This week Chloe’s school has had a very scary, sickening chain of events. Evil and grossness and vile intent have hit way too close to home.
Read the story here.
The teenager was a classmate of Chloe’s. For 13 weeks, a pedophile sat in class, posing as someone he was not. With the sole purpose of gathering new, innocent, young victims.
Our elementary school community is devastated.
And our family was forced to have some really yucky conversations that no parent should have to have with their children. Conversations that no child should have to listen to, respond to, or think about.
The chances of Chloe being involved in any wrong-doing is slim to none since she has an aide with her most of the school day. But still the ugliness and the knowledge of such close evil has been a very hard pill to swallow.
We are left feeling vulnerable and violated.
Fear has found a way into our home. It has crept in and sneaks into our thoughts. And it fuels our imagination which, in turn, feeds the growing fear.
We wonder what else and who else are not what they seem. It’s pretty hard not to go there with your thoughts.
While the world went about its ways today, it was hard for our school community and our family to think about anything else.
It’s not fair that our children have to think on such things. It’s not fair that the school counselor had to spend her day talking to frightened students and parents.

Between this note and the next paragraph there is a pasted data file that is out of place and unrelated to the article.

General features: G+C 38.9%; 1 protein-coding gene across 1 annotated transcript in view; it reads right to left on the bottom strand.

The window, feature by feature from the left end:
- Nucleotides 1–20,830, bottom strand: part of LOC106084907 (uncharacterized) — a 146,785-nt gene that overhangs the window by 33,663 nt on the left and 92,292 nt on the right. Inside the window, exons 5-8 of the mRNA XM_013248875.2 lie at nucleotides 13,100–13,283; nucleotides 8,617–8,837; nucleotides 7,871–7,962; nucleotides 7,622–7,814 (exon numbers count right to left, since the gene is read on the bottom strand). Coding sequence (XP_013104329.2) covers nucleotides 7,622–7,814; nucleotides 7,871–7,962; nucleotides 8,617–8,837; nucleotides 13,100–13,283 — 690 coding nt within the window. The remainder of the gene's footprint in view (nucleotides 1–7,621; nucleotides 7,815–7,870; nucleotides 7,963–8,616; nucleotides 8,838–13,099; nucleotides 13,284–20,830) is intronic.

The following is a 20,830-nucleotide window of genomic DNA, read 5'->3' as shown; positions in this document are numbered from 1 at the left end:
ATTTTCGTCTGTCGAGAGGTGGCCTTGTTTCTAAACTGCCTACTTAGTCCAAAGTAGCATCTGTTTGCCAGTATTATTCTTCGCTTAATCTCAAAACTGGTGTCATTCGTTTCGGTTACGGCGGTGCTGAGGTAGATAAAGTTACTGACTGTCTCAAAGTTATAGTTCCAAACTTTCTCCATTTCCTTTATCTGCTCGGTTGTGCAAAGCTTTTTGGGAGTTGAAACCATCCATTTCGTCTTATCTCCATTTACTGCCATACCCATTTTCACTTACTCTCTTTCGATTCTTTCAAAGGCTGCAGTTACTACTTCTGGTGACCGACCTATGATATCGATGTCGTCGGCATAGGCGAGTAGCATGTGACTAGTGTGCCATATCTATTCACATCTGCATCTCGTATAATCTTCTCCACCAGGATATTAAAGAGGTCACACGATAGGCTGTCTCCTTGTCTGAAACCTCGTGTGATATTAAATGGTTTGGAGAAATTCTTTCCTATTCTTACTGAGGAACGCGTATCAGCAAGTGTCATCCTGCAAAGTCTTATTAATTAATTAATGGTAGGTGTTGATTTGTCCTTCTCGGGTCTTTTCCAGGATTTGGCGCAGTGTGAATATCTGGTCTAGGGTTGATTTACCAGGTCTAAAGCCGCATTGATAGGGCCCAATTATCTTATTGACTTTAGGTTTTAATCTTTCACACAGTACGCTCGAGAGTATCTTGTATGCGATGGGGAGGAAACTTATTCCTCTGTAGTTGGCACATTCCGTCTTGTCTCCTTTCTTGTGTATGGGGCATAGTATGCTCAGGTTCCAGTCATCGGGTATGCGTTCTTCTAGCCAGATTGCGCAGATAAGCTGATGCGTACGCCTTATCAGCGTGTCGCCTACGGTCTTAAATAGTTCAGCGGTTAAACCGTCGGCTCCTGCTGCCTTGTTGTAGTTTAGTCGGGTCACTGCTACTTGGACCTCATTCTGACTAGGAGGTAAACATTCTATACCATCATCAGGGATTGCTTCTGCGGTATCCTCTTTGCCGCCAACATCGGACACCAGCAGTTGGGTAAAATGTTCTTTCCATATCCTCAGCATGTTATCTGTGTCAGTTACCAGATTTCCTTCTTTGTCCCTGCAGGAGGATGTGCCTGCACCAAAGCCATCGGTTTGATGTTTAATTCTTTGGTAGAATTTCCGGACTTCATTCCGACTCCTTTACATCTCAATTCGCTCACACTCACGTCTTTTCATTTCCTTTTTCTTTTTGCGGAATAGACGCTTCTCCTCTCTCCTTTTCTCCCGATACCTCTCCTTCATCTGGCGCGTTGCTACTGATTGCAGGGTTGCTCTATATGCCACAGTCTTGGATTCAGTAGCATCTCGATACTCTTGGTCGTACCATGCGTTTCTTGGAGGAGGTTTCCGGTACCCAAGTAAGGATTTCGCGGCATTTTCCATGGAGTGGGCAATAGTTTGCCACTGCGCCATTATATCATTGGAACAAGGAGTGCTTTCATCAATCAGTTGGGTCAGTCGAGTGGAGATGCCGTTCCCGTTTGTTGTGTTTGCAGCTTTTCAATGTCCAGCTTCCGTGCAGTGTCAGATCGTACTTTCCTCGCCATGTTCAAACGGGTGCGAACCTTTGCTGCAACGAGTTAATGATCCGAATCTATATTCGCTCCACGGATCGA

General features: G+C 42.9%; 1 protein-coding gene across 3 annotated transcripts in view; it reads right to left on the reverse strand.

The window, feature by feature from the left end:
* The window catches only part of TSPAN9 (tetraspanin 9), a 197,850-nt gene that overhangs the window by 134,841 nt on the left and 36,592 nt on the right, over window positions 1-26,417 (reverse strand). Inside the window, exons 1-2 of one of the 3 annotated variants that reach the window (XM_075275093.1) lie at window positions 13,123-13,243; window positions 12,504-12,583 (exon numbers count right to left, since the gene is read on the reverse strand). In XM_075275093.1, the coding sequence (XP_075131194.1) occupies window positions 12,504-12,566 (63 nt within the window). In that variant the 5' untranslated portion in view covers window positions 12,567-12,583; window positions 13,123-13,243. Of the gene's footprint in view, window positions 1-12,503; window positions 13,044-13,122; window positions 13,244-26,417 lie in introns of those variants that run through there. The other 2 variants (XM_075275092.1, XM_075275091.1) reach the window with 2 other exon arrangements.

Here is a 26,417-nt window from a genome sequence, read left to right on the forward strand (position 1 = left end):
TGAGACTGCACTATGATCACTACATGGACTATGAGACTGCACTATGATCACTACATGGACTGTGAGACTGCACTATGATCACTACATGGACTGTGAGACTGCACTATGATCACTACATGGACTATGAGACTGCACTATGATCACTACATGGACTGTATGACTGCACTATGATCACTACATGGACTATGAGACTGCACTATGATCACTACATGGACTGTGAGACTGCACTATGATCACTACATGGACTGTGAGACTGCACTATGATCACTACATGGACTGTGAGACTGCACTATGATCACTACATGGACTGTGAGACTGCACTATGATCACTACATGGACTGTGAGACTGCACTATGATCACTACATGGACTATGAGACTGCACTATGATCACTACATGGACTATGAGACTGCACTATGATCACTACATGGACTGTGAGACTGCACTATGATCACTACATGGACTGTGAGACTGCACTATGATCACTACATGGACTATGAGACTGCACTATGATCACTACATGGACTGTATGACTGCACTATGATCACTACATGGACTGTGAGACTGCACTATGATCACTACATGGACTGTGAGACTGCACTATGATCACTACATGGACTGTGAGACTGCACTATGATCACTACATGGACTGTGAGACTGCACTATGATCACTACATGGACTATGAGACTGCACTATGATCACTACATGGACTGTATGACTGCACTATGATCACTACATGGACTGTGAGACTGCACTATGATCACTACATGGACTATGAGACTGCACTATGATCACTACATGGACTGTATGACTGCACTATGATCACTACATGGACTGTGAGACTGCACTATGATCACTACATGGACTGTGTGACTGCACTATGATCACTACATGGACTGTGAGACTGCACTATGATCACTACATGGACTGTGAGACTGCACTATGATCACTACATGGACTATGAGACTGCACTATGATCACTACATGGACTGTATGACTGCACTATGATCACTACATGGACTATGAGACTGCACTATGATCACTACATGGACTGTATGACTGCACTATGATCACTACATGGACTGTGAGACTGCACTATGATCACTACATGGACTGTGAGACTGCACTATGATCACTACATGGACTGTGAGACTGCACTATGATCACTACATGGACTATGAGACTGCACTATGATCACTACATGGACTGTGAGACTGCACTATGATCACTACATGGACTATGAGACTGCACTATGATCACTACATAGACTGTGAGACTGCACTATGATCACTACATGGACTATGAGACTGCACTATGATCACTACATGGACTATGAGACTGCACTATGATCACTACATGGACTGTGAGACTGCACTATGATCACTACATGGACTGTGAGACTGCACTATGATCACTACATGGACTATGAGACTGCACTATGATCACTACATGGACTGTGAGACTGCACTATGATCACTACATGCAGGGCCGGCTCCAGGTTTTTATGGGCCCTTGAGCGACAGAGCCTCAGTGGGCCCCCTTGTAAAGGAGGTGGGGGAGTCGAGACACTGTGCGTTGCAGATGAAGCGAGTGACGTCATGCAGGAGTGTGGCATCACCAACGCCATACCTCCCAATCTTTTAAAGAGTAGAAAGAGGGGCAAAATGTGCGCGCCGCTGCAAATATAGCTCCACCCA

At Elliot’s school, he was surprised that the topic only came up once. It was in his computer science class. Someone mentioned it, but the teacher was unaware of the grueling story. So the teacher pulled up the news story on his computer, and the class watched the news story together.
During the news story, Elliot said some of the students were laughing about it. They somehow found the deception and evil humorous. Elliot was appalled and spoke up about it. He explained with emotion that it’s not funny — “for 13 weeks my little sister sat in class with a pedophile!”
But maybe until you feel it close to home, it’s not real enough to be serious– at least to a roomful of high school students.
And tonight, life goes on. Hopefully victims are receiving comfort, teachers and administrators are having a good cry and a break from the media and the outraged public.
And hopefully time (and God) will do its work on lessening wounds and memories.
And what will likely remain and outshine the nastiness is the power and strength in community. In family.